The outgoing government, in its last year, was left with no option but to let the rupee fall. This is what I call forced depreciation. Gains from depreciation are based on gradual adjustment as a policy tool-the planned depreciation. Recent slide of rupee was forced fall which compromises gains. All factors together, the rupee plunged at quicker rate.
Sudden plunges create uncertainty. So did rupee’s. The uncertainty regarding next value of rupee created panic adding volatility to the rate. It made rupee trading over its fair value for the time being. Political instability and election campaign wherein one party was claiming doomsday for economy added their component as well. Many who consider strong currency a flagship of economy panicked on adjustment of rupee to its value adding more to uncertainty. Rupee traded at 131 on 23rd July.
Had it been a gradual adjustment, it would have gone almost unnoticed without and panic and the associated costs. Indian rupee lost to dollar by 26% since December 2013 which is slightly lower than 30% fall of Pakistani rupee to dollar over the same period. The later created dooms day scenario, while the former went almost unnoticed. This is difference of forced and planned adjustment of currency value.
Three years back from now, research at SDPI and many other independent experts reported fair value of rupee between 123 and 127. There were continuous warnings that you cannot sustain rupee artificially for infinite times when we have to pay more dollars to the world than we earn. One day or the other, it will dip. And it dipped. New fundamentals define new fair value.
Rupee strengthened back to its fair value on reports of US dollar 2.5 billion loans from china trading at 122 on 30th July, 4.5 percent in a week. IDB has also raised the limit of oil borrowing to 4.5 billion dollars. Perceived political instability, with incoming of new government, also factored in. The rupee, trading at 123 a dollar on 27th Sep, seems stable now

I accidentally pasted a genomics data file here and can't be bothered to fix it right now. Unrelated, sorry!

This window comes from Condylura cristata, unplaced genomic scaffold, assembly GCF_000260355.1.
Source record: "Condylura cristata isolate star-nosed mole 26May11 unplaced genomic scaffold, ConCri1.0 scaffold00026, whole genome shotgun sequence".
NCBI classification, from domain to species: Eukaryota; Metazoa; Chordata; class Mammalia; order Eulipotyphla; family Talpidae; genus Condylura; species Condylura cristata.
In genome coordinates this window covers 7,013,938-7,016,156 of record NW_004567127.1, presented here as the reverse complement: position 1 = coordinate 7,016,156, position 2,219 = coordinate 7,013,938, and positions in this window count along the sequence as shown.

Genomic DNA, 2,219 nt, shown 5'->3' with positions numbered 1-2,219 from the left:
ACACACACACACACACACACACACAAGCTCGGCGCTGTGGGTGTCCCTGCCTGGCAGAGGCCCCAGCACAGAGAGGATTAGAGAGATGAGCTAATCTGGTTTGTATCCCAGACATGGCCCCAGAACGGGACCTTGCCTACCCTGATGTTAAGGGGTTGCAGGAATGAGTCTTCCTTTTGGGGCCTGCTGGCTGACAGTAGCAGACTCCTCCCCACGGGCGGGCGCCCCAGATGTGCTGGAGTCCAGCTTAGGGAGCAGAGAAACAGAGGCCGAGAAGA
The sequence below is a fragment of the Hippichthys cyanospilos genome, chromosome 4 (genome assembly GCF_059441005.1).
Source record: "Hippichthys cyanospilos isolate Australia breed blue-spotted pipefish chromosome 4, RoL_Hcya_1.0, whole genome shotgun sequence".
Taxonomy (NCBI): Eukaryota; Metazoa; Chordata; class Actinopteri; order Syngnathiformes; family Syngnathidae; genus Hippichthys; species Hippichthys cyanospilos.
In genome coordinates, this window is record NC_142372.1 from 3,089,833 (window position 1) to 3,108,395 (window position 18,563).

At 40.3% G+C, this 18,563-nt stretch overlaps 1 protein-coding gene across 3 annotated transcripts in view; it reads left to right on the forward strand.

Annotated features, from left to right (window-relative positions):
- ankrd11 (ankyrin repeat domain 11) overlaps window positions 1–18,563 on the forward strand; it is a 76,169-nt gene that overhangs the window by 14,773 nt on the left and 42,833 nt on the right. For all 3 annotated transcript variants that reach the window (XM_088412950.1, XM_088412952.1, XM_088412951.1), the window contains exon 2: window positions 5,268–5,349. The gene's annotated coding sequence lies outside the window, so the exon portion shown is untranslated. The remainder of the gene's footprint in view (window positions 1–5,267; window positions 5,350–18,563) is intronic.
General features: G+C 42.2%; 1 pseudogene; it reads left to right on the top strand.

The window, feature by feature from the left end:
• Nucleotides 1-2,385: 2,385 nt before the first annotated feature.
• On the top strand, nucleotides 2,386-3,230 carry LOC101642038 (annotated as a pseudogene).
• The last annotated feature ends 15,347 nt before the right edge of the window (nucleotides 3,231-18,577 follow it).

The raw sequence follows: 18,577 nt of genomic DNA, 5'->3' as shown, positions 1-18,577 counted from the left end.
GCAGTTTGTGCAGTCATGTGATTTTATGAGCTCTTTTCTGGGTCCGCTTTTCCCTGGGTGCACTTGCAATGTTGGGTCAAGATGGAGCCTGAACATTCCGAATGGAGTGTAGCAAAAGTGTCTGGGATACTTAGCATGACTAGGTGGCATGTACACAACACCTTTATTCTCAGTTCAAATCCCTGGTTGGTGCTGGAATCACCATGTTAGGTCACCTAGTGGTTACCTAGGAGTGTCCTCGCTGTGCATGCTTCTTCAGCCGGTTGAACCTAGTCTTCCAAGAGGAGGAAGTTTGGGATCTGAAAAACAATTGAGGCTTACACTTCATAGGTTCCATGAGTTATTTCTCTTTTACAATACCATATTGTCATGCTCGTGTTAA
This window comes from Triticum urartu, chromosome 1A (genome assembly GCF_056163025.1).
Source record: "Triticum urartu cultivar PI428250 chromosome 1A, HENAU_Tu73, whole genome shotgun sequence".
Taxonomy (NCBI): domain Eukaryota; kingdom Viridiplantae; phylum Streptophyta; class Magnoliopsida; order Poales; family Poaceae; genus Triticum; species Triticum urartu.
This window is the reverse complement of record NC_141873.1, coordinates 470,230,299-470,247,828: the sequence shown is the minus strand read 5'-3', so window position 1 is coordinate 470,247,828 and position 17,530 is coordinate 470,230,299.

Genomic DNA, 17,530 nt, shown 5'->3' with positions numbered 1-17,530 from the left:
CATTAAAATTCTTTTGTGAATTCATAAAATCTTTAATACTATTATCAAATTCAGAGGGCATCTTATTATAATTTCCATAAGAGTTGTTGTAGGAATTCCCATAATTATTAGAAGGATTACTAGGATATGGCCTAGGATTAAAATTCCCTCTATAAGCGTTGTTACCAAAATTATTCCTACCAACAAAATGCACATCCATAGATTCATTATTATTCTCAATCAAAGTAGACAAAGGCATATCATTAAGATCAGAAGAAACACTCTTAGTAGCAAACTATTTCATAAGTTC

There are few important lessons we must learn. First, do not buy panic. The fall in rupee was long overdue. Second, do not play with monetary policy and do not play too long. Let the central bank take its route. Indian, Pakistan and Turkish experiences exhibit adversaries of poor monetary policy and underline significance of central banks’ independence to take decisions. Reserve bank of India stood the heat and let the rupee adjusted gradually, we did not. Rupee plunged steeper.
Third, exchange rate is not flagship of economic strength and that Pakistani rupee is different from lira. So do not fear financial crisis here. Fourth, persistent overvaluation is neither possible nor a prudent choice. That demand for dollars was more than that of the Pakistani rupee leading rupee losing to dollar. Fifth, rupee will dip yet again, if artificially managed. Sixth, it is not how much government allows rupee to adjust, it is more about how gradually does it plan the fall.
Most importantly, Pakistan need to learn that borrowing may help in short run but imposes costs as did in past. Better to focus on fundamentals of economy. Correcting balance of payment through bridging trade imbalances and controlling budget deficit, creating environment conducive for foreign investment to increase FDI inflows, promoting remittances and enhancing domestic investment shall be key in this regard.

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The opinions expressed in this article are the author's own and do not necessarily reflect the viewpoint or stance of SDPI.